An estimated 1,470 plastics are taken per kilogramme of Posidonia oceanica seagrass in the ocean, says research
A species of seagrass, named Posidonia oceanica, has the ability to catch and remove plastics from the ocean, according to researchers at the University of Barcelona.
The study, published in the journal Scientific Reports, describes the role of the Posidonia as a filter and trap for plastics in coastal areas.
Because of this, it’s seen as a pioneering natural mechanism to take and remove these materials from the sea.
As part of the study, the team analysed the trapping and extraction of plastic in great seagrasses of the Posidonia on the coasts of Majorca.
Anna Sànchez-Vidal, a researcher at the Department of Ocean and Earth Dynamics at the University of Barcelona, said: “Everything suggests that plastics are trapped in the Posidonia seagrass. In the grasslands, the plastics are incorporated to agglomerates of natural fibre with a ball shape – aegagropila or Posidonia Neptune balls – which are expulsed from the marine environment during storms.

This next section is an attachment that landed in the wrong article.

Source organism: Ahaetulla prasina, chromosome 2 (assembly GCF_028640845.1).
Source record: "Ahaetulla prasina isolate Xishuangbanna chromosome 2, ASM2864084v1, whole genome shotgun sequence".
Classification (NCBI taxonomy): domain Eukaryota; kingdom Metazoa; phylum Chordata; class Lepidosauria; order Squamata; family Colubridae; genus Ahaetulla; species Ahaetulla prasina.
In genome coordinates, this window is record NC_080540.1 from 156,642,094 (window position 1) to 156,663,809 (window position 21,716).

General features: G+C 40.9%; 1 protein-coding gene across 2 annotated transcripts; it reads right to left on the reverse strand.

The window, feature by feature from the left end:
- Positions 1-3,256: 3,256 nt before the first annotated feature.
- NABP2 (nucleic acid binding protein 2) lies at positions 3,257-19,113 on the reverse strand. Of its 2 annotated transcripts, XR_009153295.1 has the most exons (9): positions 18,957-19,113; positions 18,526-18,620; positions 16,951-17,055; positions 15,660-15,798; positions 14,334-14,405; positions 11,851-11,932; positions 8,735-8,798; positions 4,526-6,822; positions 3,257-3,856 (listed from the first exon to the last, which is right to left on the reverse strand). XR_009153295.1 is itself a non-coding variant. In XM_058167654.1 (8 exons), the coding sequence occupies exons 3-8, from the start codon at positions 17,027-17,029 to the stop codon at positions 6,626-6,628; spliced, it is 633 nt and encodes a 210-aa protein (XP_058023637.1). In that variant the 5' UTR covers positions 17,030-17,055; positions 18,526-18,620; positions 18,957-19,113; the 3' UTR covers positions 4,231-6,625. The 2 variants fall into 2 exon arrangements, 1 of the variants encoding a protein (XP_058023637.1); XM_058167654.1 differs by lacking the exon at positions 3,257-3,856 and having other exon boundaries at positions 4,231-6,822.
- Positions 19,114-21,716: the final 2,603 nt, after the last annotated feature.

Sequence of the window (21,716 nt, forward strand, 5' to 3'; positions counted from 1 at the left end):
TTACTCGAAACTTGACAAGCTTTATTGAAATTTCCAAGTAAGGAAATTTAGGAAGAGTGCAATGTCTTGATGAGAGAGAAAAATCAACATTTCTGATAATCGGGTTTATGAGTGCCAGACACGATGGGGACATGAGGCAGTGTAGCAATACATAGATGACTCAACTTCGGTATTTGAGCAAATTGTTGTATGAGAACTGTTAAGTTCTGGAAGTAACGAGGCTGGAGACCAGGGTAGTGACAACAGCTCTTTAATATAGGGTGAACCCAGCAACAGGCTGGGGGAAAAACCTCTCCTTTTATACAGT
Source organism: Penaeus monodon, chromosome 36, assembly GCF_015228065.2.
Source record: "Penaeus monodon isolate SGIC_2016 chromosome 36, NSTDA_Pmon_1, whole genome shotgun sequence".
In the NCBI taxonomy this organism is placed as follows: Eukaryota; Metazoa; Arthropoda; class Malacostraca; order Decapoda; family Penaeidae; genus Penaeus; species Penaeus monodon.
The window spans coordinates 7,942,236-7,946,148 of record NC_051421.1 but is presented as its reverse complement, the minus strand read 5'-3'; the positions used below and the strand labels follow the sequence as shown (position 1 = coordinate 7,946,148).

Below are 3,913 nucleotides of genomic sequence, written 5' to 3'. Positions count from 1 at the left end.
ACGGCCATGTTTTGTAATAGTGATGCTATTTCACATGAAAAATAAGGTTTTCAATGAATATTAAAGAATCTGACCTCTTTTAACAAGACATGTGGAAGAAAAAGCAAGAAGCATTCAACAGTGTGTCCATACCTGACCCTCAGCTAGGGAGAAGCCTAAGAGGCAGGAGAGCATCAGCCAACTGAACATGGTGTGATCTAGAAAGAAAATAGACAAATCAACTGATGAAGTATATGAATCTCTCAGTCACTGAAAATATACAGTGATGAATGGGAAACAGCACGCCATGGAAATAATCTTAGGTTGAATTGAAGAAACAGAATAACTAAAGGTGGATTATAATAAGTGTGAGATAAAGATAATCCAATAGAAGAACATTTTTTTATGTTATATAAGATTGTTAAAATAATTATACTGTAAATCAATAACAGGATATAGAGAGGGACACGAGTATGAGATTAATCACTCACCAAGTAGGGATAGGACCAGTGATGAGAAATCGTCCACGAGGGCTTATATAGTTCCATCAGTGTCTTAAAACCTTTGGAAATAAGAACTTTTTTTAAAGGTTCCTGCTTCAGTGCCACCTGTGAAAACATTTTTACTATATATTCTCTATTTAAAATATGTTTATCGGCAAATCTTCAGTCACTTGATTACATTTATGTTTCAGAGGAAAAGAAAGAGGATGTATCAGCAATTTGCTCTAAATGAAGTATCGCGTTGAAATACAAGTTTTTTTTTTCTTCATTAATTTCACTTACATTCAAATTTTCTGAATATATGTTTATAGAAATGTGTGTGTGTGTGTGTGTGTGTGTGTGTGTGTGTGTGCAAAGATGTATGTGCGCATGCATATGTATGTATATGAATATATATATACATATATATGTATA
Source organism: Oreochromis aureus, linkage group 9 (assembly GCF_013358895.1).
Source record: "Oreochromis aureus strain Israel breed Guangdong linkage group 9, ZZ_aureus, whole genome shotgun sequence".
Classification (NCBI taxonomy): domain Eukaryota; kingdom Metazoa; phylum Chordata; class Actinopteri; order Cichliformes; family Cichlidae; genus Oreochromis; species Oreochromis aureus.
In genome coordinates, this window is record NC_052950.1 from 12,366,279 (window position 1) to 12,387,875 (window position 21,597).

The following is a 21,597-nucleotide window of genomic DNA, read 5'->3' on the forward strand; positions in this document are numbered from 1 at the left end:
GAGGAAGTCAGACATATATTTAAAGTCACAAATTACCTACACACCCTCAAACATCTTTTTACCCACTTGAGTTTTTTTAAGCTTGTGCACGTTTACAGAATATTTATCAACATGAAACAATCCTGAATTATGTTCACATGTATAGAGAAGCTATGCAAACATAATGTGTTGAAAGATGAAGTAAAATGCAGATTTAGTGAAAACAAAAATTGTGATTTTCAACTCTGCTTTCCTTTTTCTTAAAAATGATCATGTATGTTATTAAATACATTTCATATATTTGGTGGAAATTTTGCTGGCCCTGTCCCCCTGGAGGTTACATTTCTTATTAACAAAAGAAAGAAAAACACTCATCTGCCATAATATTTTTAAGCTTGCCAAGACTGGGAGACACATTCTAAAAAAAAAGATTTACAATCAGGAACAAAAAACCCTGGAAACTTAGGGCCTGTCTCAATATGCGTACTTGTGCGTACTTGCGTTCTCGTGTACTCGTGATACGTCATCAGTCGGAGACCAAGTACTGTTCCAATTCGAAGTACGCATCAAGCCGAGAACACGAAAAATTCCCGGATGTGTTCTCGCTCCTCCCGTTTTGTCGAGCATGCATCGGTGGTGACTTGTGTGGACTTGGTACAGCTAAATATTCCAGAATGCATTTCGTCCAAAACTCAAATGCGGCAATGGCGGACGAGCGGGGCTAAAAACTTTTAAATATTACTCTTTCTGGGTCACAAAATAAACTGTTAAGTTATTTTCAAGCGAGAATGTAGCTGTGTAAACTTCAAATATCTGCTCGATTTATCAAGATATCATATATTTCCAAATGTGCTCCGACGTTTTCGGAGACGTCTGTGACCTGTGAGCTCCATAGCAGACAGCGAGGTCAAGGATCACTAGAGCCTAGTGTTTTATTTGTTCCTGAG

“According to the analyses, the trapped microplastics in the prairies of the Posidonia oceanica are mainly filaments, fibres and fragments of polymers which are denser than the seawater such as polyethylene terephthalate (PET).”
An estimated 1,470 plastics are taken per kilogramme of Posidonia oceanica seagrass, says study
Typically Posidonia aegagropila – which is a type of algae – are expelled from the prairies – a type of grassland – during periods of strong waves and a part ends up piled in the beaches.
And, although there are no studies that quantify the amount of aegagropilae expelled from the marine environment, it’s estimated that about 1,470 plastics are taken per kilogramme of plant fibre.
These amounts are significantly higher than those captured through leaves or sand.
Sànchez-Vidal added: “we cannot completely know the magnitude of this plastic export to the land.
However, first estimations reveal that Posidonia balls could catch up to 867 million plastics per year.”